All of the four fake domains were registered by someone using the same email address; email@example.com. (Whoever controls that account did not respond to a request for comment.)Associated Press reporter Raphael Satter also found this link on Monday. And a Trend Micro spokesperson confirmed to Motherboard that these are indeed the four domains they identified.Here's a graph showing all the connections and links between these domains.
All these tactics, according to ThreatConnect, are consistent with past tactics employed by Fancy Bear. But without more information on the actual phishing messages used against Macron, "we cannot definitively confirm that Fancy Bear is behind this," as Kyle Ehmke, senior intelligence researcher at ThreatConnect, told me.Fancy Bear or no Fancy Bear, however, it's clear someone was trying to hack Macron. If some of his emails, or those of his staffers, mysteriously appear online before the second round of the elections on May 6 and 7, we'll get a better idea of who tried to hack him.Subscribe to Science Solved It, Motherboard's new show about the greatest mysteries that were solved by science.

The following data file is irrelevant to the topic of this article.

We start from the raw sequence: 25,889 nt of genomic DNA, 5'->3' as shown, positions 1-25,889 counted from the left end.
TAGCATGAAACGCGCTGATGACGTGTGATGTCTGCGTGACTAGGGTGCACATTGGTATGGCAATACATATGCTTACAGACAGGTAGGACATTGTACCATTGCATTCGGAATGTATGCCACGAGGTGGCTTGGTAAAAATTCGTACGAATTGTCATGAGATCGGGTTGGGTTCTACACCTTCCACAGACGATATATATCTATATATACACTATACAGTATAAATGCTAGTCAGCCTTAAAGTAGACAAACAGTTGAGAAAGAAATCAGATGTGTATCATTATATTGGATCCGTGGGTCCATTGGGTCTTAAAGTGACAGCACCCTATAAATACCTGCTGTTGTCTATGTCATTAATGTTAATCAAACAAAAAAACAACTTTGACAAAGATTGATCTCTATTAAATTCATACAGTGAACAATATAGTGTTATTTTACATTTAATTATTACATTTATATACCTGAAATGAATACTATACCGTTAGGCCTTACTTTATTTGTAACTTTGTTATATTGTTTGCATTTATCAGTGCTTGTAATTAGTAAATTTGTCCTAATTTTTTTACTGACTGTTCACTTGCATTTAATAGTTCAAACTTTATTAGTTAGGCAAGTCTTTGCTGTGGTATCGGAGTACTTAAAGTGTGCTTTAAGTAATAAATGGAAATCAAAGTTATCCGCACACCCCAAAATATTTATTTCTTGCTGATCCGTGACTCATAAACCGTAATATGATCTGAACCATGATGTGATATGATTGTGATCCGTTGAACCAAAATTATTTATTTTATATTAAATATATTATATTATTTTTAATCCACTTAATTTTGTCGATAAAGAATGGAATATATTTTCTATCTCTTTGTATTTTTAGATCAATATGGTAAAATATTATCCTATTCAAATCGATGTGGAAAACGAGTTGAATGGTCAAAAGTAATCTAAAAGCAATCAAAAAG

The attempts were "serious, but nothing was compromised."